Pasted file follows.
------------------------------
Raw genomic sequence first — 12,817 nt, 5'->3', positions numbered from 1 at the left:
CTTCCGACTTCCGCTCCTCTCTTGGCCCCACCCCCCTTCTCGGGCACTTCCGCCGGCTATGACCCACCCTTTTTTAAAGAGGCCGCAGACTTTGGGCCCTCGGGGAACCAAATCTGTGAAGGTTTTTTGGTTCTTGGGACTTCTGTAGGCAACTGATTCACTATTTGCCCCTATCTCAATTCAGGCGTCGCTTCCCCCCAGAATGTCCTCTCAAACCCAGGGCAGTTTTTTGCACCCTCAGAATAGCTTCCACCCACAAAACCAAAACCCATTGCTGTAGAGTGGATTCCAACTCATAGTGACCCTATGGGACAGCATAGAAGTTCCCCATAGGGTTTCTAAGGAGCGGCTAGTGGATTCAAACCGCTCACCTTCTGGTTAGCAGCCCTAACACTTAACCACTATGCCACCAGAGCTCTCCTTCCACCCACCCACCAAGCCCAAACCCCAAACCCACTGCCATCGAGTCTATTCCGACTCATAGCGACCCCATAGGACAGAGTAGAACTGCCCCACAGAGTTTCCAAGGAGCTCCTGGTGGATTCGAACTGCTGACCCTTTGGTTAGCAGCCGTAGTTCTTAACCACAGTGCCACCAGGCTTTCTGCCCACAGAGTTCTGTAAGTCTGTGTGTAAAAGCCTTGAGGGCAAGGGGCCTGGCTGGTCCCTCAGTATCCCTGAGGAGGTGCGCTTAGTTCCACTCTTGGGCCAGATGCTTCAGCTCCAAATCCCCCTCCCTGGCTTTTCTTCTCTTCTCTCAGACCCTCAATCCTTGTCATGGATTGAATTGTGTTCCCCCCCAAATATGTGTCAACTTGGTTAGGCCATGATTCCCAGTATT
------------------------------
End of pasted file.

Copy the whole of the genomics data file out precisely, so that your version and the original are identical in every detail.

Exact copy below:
Raw genomic sequence first — 12,817 nt, 5'->3', positions numbered from 1 at the left:
CTTCCGACTTCCGCTCCTCTCTTGGCCCCACCCCCCTTCTCGGGCACTTCCGCCGGCTATGACCCACCCTTTTTTAAAGAGGCCGCAGACTTTGGGCCCTCGGGGAACCAAATCTGTGAAGGTTTTTTGGTTCTTGGGACTTCTGTAGGCAACTGATTCACTATTTGCCCCTATCTCAATTCAGGCGTCGCTTCCCCCCAGAATGTCCTCTCAAACCCAGGGCAGTTTTTTGCACCCTCAGAATAGCTTCCACCCACAAAACCAAAACCCATTGCTGTAGAGTGGATTCCAACTCATAGTGACCCTATGGGACAGCATAGAAGTTCCCCATAGGGTTTCTAAGGAGCGGCTAGTGGATTCAAACCGCTCACCTTCTGGTTAGCAGCCCTAACACTTAACCACTATGCCACCAGAGCTCTCCTTCCACCCACCCACCAAGCCCAAACCCCAAACCCACTGCCATCGAGTCTATTCCGACTCATAGCGACCCCATAGGACAGAGTAGAACTGCCCCACAGAGTTTCCAAGGAGCTCCTGGTGGATTCGAACTGCTGACCCTTTGGTTAGCAGCCGTAGTTCTTAACCACAGTGCCACCAGGCTTTCTGCCCACAGAGTTCTGTAAGTCTGTGTGTAAAAGCCTTGAGGGCAAGGGGCCTGGCTGGTCCCTCAGTATCCCTGAGGAGGTGCGCTTAGTTCCACTCTTGGGCCAGATGCTTCAGCTCCAAATCCCCCTCCCTGGCTTTTCTTCTCTTCTCTCAGACCCTCAATCCTTGTCATGGATTGAATTGTGTTCCCCCCCAAATATGTGTCAACTTGGTTAGGCCATGATTCCCAGTATT